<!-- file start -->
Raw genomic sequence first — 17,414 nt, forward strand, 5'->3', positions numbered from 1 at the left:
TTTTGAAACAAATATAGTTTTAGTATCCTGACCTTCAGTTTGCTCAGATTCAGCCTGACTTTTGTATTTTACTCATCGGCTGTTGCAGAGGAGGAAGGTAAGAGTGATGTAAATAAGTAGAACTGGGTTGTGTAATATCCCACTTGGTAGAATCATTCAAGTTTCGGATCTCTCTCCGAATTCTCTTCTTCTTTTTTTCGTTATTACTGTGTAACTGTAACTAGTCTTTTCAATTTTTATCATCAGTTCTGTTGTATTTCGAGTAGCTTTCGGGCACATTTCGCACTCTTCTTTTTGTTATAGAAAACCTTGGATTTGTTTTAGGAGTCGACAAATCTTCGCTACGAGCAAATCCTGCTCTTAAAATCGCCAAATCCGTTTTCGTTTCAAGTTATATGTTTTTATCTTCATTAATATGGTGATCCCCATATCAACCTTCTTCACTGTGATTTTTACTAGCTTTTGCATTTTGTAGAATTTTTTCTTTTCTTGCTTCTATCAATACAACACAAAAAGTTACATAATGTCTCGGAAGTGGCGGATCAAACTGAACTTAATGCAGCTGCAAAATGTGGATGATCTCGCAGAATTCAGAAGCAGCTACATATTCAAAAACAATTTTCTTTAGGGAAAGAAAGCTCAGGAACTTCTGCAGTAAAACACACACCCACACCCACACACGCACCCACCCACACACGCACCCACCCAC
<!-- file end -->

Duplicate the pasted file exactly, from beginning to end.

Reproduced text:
Raw genomic sequence first — 17,414 nt, forward strand, 5'->3', positions numbered from 1 at the left:
TTTTGAAACAAATATAGTTTTAGTATCCTGACCTTCAGTTTGCTCAGATTCAGCCTGACTTTTGTATTTTACTCATCGGCTGTTGCAGAGGAGGAAGGTAAGAGTGATGTAAATAAGTAGAACTGGGTTGTGTAATATCCCACTTGGTAGAATCATTCAAGTTTCGGATCTCTCTCCGAATTCTCTTCTTCTTTTTTTCGTTATTACTGTGTAACTGTAACTAGTCTTTTCAATTTTTATCATCAGTTCTGTTGTATTTCGAGTAGCTTTCGGGCACATTTCGCACTCTTCTTTTTGTTATAGAAAACCTTGGATTTGTTTTAGGAGTCGACAAATCTTCGCTACGAGCAAATCCTGCTCTTAAAATCGCCAAATCCGTTTTCGTTTCAAGTTATATGTTTTTATCTTCATTAATATGGTGATCCCCATATCAACCTTCTTCACTGTGATTTTTACTAGCTTTTGCATTTTGTAGAATTTTTTCTTTTCTTGCTTCTATCAATACAACACAAAAAGTTACATAATGTCTCGGAAGTGGCGGATCAAACTGAACTTAATGCAGCTGCAAAATGTGGATGATCTCGCAGAATTCAGAAGCAGCTACATATTCAAAAACAATTTTCTTTAGGGAAAGAAAGCTCAGGAACTTCTGCAGTAAAACACACACCCACACCCACACACGCACCCACCCACACACGCACCCACCCAC